Attorneys General from across the country have reached agreements with US Bancorp Business Equipment Finance Group, Wells Fargo Financial Leasing and CIT Technology Financing Services, Inc., ending the companies' attempts to collect leases on behalf of NorVergence, Inc., an allegedly fraudulent telecommunications company that went bankrupt.
Affected consumers and businesses may choose or decline to participate in the settlement agreement. If all affected consumers in the participating states and Washington, D.C., accept the deal, the three leasing companies will write off approximately $24.03 million in debt for 1,123 small businesses.
"Hundreds of Illinois small business entrepreneurs signed telecommunication service agreements with NorVergence because they believed they were making a financially responsible decision for their businesses. But when the service unexpectedly ceased, their collection agency hassles began," said Illinois Attorney General Lisa Madigan "With this agreement, three additional leasing agencies have agreed to work with the states and small businesses to end the nightmares that started when NorVergence deceived its customers."
Under the settlement agreements, US Bancorp, Wells Fargo and CIT - which entered into direct contracts with NorVergence customers or, through other third-party companies, bought out lease agreements between NorVergence and its customers - have agreed to write off or forgive a combined $24.03 million they claimed to be owed by 1,123 NorVergence customers from the states represented in the agreements.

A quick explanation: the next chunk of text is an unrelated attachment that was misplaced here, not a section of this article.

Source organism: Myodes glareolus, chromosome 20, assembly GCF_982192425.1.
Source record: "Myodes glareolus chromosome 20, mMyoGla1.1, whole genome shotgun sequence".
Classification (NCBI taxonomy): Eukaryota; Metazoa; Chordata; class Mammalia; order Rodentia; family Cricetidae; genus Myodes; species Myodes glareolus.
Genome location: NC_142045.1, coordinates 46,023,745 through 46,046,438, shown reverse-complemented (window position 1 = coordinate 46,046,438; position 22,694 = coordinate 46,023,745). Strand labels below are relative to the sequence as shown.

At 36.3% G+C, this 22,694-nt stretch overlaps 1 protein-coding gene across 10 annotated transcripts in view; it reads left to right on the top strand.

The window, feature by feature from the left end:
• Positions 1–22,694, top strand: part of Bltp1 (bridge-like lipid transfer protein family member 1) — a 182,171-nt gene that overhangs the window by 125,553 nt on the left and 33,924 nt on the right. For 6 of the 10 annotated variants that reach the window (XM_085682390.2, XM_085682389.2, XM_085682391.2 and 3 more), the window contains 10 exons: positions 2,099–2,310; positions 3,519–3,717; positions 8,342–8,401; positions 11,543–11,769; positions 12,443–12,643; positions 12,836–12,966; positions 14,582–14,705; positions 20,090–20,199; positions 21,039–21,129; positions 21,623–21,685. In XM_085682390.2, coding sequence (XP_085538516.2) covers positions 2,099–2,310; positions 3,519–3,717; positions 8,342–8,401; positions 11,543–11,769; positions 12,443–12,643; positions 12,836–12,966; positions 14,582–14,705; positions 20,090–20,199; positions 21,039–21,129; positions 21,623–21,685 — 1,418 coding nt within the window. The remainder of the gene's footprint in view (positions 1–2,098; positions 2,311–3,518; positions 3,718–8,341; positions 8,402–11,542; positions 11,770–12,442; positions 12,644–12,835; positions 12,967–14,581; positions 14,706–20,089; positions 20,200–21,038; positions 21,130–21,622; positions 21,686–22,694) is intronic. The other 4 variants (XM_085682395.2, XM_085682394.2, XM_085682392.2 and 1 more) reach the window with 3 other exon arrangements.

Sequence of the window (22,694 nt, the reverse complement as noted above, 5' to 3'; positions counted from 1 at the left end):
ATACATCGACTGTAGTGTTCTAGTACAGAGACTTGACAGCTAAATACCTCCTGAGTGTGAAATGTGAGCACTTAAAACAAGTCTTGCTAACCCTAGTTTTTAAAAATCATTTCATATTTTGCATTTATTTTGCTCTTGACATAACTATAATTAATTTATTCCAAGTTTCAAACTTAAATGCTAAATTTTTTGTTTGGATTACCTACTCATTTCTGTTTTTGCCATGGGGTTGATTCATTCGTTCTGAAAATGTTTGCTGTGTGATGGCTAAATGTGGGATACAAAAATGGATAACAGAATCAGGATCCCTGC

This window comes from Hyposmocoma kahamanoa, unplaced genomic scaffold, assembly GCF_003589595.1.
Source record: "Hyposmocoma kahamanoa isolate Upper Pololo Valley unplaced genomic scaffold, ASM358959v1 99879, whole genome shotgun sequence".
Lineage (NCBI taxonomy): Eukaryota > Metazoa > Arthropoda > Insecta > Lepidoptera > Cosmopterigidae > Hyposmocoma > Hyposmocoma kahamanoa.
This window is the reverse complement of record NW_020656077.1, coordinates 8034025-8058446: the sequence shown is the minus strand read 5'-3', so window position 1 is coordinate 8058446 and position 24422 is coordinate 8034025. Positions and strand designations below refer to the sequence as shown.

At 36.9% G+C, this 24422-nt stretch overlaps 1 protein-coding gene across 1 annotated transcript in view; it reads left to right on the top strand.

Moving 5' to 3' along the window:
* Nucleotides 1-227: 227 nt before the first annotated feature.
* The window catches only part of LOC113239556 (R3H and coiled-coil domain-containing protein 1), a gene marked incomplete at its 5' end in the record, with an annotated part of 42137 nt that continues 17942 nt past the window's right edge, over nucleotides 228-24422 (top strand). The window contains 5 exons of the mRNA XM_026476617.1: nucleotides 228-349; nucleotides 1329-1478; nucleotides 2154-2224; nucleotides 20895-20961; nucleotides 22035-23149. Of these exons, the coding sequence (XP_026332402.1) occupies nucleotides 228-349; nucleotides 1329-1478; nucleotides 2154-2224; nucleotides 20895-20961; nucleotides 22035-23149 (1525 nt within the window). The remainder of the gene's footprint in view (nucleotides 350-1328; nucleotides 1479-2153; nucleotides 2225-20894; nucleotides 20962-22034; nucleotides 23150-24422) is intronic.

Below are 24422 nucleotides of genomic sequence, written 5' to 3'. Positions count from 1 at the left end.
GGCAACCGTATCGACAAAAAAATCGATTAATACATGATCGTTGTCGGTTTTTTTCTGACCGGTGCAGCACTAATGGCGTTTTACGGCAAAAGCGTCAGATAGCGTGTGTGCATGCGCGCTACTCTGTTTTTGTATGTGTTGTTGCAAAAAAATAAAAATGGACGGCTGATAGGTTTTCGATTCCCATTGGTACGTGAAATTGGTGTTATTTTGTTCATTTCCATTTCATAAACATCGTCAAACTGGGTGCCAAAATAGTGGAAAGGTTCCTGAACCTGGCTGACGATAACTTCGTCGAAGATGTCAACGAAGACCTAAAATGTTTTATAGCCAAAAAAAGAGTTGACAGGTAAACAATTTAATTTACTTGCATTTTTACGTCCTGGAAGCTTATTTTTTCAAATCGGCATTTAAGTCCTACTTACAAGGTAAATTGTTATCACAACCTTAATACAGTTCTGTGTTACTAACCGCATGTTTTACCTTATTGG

While US Bancorp, Wells Fargo and CIT deny any wrongdoing, they have agreed to forgive approximately 85 percent of the debt they claim consumers owe on rental agreements and provide up to two years for customers to pay any remaining balances.
Signing the US Bancorp agreement, were the Attorneys General of Arizona, Colorado, Connecticut, Delaware, Illinois, Kansas, Louisiana, Maryland, Massachusetts, Michigan, New Hampshire, North Carolina, Ohio, Pennsylvania, Rhode Island, West Virginia and Washington, D.C., and the Georgia Governor's Office of Consumer Affairs.
The Wells Fargo agreement was signed by the Attorneys General of Arizona, Connecticut, Delaware, Illinois, Kansas, Louisiana, Maryland, Massachusetts, Michigan, New Hampshire, North Carolina, Ohio, Pennsylvania, Rhode Island, South Carolina, South Dakota, Washington and Washington, D.C., and the Georgia Governor's Office of Consumer Affairs.
The CIT agreement involves the Attorneys General from Connecticut, Delaware, Illinois, Maryland, Massachusetts, Michigan, Pennsylvania, Rhode Island and Washington, D.C., and the Georgia Governor's Office of Consumer Affairs.
The settlement agreements provide that small businesses that have not previously reached independent settlement agreements with the leasing companies will have the opportunity to receive an 85 percent write-off of the money owed from the period beginning on July 15, 2004, the approximate date that NorVergence ceased providing any services. Consumers who have made payments to US Bancorp, Wells Fargo or CIT since July 15, 2004, will receive credit for those payments toward their remaining balance.